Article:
In the video, found via PetaPixel, photographer and soon-to-be YouTube sensation David Justice retouches two similar portraits in Adobe Photoshop. For the first, he uses the enlightened method of hotkeys, but for the second, he regresses back to the Dark Ages and relies solely on the mouse. The results speak for themselves: with hotkeys, Justice was nearly two minutes faster on an edit that was less than seven minutes in total. On more involved jobs, or when editing entire sets of images, the savings would only increase.
A mouse cursor (or pointer) still has its uses in modern computing. In Photoshop, for example, it’s simply not feasible to paint things with the keyboard alone. Most of the time, however, a pointer is a terribly inadequate device for navigating user interfaces, capable of pointing at only one thing at one time, and often having to traverse great distances to point at the next thing (if you’ve ever worked on dual monitors, you know this pain all too well). Hotkeys allow users to skip all the fuss, invoking tools and actions in rapid succession without any lost time.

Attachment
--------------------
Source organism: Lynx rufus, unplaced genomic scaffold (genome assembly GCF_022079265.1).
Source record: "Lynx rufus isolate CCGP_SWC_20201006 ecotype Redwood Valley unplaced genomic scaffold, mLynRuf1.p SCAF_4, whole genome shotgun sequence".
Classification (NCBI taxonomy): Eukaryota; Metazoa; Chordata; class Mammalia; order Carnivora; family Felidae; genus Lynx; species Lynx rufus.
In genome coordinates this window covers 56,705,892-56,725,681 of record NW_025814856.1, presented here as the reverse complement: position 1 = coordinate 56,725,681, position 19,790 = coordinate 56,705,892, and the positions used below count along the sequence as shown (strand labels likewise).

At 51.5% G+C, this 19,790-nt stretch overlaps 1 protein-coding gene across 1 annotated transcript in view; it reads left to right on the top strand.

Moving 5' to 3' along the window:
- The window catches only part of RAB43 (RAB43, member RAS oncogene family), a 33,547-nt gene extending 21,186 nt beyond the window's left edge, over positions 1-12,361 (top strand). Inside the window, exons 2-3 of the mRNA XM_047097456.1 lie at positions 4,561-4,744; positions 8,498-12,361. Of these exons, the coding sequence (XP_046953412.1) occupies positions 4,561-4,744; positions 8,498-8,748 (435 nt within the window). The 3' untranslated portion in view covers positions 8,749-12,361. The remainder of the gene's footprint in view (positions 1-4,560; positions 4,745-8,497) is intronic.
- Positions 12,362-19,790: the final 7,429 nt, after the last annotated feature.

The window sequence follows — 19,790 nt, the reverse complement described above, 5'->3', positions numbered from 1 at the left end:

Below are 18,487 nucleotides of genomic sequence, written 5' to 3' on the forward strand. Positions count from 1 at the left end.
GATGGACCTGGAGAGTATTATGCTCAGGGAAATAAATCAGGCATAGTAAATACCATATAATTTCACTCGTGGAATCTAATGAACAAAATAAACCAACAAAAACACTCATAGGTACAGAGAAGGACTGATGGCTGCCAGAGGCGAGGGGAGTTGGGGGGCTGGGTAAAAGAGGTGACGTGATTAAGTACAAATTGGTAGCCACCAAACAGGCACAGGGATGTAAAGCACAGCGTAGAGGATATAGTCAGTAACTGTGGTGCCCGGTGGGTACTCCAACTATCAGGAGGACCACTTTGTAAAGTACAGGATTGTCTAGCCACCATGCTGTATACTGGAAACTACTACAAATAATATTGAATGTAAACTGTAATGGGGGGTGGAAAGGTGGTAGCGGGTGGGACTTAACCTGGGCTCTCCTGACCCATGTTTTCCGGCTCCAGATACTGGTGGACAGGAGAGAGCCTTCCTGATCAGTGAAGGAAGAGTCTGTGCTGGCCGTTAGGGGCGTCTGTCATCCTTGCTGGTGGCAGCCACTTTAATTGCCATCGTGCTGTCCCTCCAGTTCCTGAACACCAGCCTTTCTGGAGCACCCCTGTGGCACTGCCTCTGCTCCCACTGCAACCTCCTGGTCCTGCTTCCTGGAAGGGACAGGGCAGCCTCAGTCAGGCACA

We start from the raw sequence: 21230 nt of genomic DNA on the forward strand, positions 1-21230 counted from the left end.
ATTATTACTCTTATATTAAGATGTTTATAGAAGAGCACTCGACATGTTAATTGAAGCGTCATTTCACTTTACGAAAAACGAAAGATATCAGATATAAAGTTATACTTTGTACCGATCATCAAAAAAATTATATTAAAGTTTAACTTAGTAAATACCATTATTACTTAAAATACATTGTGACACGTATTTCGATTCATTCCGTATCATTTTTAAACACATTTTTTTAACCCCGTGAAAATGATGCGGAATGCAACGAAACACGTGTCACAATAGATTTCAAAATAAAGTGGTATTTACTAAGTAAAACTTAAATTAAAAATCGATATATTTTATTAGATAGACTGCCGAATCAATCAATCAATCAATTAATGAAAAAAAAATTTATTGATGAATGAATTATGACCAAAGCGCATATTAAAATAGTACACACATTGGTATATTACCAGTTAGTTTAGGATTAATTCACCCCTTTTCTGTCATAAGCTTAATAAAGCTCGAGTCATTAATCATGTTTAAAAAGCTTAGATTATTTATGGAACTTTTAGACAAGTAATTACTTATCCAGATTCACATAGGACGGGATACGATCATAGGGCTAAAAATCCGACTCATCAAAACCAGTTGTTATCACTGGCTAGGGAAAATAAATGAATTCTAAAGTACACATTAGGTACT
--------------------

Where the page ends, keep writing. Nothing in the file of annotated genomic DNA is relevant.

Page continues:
Keyboard shortcuts don’t just come in handy when you’re using Photoshop. Even reading your email in the morning can be faster if you learn the commands for next message, delete, reply, etc. As a teenager, navigating my computer without lifting my hands from home position became a point of pride. (Even today, thanks to apps like Alfred on MacOS and Apple’s native trackpad gestures, it’s rarely necessary to call upon the painstakingly inefficient pointer.)
Justice’s video may be old news to anyone of a similar disposition, but it is nonetheless important, and may serve to motivate others to consider a change in approach.
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